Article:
Philippine Health Insurance Corp. members who have paid for COVID-19 swab tests out of their own pocket are entitled to a refund, according to Deputy Majority Leader and Bagong Henerasyon Rep. Bernadette Herrera.
Herrera said PhilHealth members who are classified as eligible for testing based on the guidelines issued by the Department of Health could avail of the state health insurer’s COVID-19 testing benefit package worth up to P3,409.
“There is a PhilHealth circular that allows members who are eligible for testing to file reimbursement claims for COVID-19 polymerase chain reaction test, but unfortunately the public is not fully aware of this benefit,” Herrera said.
“I urge all qualified PhilHealth members, who have personally paid for their COVID-19 tests, to directly file their reimbursement claims with PhilHealth to prevent unscrupulous private hospitals and testing centers from pocketing these funds by claiming the benefit on behalf of PhilHealth members,” she added.
Herrera earlier bared a new anomaly in PhilHealth in connection with the reimbursement of PCR tests already paid for personally by members.
Herrera said she received complaints that some PhilHealth members were asked by hospitals and laboratories to give their identification numbers for reimbursement of COVID-19 tests that they paid out of their own pocket.
She said she is certain President Rodrigo Duterte will get mad if he finds out about the new PhilHealth reimbursement anomaly, as well as the low utilization of budget for free COVID-19 testing.
Herrera also expressed hope that new PhilHealth president and CEO Dante Gierran will look into the matter and consider instructing all DOH accredited testing centers to accommodate PhilHealth members.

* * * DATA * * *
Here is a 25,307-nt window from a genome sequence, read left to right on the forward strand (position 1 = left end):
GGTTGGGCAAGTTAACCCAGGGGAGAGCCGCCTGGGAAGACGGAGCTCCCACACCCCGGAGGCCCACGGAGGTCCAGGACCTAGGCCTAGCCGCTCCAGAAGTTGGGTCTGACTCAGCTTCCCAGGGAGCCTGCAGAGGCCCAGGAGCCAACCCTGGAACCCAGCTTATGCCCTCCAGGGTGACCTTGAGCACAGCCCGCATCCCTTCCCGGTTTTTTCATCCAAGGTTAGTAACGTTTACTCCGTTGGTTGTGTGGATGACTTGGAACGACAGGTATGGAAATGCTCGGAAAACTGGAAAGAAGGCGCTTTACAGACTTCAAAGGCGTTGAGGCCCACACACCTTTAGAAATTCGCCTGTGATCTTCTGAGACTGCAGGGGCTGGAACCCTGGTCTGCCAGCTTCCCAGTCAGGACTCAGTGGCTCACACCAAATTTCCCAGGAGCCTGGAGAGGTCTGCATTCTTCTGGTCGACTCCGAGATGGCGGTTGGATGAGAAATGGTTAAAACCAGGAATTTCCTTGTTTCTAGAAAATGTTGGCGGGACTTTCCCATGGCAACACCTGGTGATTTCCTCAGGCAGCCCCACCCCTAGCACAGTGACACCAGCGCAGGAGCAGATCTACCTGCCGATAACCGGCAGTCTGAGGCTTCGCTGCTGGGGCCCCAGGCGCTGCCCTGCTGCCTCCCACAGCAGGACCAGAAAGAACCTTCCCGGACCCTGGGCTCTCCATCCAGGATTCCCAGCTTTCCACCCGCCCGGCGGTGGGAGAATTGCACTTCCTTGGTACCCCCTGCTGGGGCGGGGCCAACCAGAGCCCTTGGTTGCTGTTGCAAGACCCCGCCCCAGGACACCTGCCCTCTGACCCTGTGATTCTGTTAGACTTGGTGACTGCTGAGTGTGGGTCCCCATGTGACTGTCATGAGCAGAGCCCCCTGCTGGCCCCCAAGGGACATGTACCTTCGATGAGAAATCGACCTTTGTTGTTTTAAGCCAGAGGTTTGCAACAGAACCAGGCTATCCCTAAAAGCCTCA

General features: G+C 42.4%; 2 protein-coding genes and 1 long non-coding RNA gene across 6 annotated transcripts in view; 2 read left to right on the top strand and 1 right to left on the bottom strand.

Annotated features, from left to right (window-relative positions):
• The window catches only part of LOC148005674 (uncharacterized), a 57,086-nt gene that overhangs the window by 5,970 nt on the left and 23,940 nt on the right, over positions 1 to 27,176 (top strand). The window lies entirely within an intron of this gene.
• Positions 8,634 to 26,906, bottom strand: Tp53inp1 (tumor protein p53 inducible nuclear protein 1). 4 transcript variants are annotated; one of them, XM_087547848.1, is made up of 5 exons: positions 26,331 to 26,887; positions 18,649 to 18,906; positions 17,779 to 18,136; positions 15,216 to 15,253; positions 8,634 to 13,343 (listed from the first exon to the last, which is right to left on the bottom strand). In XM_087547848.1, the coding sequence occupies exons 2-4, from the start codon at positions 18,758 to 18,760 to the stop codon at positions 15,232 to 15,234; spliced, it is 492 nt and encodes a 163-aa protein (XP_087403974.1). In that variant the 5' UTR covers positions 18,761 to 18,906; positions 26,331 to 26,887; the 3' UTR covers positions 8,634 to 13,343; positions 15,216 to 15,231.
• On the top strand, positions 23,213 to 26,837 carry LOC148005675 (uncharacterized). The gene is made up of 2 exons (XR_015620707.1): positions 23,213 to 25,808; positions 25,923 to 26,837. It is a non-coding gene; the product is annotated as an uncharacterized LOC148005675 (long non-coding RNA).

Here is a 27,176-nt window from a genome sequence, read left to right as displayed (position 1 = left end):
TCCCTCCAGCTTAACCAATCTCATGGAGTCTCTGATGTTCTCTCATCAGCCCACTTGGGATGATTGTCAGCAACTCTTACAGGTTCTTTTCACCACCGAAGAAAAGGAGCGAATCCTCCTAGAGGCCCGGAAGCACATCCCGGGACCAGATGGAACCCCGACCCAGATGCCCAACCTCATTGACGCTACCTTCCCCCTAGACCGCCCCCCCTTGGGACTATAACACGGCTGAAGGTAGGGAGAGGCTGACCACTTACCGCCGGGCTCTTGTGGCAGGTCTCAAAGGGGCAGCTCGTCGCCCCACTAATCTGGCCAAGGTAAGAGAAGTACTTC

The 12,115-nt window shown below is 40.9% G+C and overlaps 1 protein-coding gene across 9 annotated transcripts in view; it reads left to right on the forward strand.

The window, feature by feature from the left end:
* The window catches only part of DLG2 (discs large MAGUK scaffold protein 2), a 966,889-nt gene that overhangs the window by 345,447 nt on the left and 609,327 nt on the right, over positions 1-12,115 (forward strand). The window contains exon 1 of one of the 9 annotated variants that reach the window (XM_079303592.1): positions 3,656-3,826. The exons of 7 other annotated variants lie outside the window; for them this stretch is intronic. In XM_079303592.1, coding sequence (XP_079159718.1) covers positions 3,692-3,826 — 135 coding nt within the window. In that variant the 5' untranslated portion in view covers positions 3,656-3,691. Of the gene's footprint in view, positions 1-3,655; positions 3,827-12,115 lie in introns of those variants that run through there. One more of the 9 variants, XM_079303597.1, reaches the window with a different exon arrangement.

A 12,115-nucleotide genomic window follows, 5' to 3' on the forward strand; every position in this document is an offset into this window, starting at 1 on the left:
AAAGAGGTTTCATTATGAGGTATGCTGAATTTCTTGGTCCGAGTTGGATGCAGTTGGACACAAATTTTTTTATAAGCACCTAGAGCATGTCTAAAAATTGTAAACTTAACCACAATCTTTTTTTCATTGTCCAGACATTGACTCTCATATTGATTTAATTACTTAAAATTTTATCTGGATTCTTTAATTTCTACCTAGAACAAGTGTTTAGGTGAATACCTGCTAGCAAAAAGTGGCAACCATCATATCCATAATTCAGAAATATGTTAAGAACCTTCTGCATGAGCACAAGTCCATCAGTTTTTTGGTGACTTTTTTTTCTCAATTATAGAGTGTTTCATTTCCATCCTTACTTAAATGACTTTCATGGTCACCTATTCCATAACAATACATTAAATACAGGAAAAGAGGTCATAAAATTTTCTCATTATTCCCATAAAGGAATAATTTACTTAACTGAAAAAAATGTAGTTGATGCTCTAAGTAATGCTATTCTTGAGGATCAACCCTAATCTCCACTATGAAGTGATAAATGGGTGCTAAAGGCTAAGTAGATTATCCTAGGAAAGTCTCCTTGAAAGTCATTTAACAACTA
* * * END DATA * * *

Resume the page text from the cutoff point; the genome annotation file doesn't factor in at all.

She said the newly-discovered PhilHealth reimbursement anomaly is rooted in severe lack of public information that certain sectors are allowed to have COVID-19 tests for free.
Herrera said the DOH had issued guidelines identifying 10 subgroups of at-risk individuals who are given priority for free PCR testing, which include patients with severe symptoms and mild symptoms but with travel history or contact, health care workers, senior citizens and returning overseas Filipino workers.
Also identified to undergo regular free PCR test are workers in the tourist zones, local manufacturing companies, transport and logistics, food retail, education, financial services, non-food retail, services, public market, construction; water supply, sewerage, and waste management; public sector, and mass media.
Herrera said that under PhilHealth Circular 2020-0017, all at-risk individuals mentioned in the DOH guidelines are entitled to COVID-19 testing benefit package.
Under the circular, members may be reimbursed the amount not exceeding the corresponding benefit for COVID-19 test if such benefit was not availed of or was not deducted from the actual charges, provided the requirements are complied with.
Among the documents to be submitted are properly accomplished claims summary form, original copy of the official receipt, and a waiver issued by the PhilHealth accredited testing laboratory that the member paid the full amount for the test and no PhilHealth deduction was made.
PhilHealth has set the rate of its COVID-19 testing package at P3,409 if all services for testing will be procured and provided by the testing laboratory.
This can even go lower to P2,077 provided that the test kits that will be used are donated to the laboratory, and P901 if the test kits are donated and the PCR machine is in the budget of the testing facility.
Citing PhilHealth’s own records, Herrera said the state health insurer has a budget between P27.88 billion and P29.77 billion for 10.12 million COVID-19 tests.
However, the legislator lamented that only 2.39 percent of the total number of tests have been done and 9.6 percent has been spent by PhilHealth out of its total budget for test claims.
As of last August 17, a total of 105 testing centers are accredited under this system, with 42 in the National Capital Region alone. In its report dated September 4, PhilHealth said that only 11,416 claims were paid prior to June 25 and a dismal 1,152 claims were paid after that same date.